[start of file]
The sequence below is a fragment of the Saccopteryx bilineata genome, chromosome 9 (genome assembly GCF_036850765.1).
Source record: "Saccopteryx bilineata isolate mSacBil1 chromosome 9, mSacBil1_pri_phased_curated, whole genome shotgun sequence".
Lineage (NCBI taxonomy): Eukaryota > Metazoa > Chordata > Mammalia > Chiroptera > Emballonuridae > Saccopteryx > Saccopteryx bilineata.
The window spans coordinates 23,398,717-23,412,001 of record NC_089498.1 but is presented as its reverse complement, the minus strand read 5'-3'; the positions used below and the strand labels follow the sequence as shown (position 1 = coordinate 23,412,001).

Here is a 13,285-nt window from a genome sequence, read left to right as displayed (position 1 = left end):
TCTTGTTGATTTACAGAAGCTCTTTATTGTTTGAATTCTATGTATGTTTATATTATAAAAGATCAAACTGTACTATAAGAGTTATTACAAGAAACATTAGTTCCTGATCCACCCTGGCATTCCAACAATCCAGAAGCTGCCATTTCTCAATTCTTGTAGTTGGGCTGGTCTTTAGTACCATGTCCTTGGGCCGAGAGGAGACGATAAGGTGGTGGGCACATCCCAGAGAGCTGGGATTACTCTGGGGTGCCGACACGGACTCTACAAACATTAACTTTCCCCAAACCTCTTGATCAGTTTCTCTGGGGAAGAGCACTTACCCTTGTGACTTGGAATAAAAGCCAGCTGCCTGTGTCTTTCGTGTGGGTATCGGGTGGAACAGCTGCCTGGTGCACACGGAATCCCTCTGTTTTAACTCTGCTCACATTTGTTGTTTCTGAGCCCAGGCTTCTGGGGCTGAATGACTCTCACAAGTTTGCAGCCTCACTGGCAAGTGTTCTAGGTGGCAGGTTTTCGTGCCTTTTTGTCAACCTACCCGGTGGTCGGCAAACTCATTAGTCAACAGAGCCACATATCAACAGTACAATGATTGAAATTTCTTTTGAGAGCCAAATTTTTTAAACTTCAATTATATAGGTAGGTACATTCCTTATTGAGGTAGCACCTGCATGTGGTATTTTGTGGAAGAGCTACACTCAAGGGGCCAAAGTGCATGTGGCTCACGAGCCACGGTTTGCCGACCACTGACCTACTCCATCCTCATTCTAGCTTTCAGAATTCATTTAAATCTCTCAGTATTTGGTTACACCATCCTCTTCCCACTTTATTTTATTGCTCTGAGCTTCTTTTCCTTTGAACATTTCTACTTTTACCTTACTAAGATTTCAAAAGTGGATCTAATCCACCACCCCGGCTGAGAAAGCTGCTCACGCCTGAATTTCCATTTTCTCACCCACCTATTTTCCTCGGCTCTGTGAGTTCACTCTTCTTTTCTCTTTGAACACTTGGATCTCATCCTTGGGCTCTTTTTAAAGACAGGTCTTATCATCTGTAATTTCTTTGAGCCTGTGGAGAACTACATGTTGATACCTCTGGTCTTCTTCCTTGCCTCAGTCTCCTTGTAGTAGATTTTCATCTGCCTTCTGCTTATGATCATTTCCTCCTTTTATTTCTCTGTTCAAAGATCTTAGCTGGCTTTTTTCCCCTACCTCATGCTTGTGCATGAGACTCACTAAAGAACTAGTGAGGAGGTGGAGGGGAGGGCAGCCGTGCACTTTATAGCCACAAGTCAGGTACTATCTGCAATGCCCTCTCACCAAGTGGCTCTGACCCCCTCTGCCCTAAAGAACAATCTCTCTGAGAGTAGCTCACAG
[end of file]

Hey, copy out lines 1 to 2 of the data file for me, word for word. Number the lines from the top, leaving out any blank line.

The sequence below is a fragment of the Saccopteryx bilineata genome, chromosome 9 (genome assembly GCF_036850765.1).
Source record: "Saccopteryx bilineata isolate mSacBil1 chromosome 9, mSacBil1_pri_phased_curated, whole genome shotgun sequence".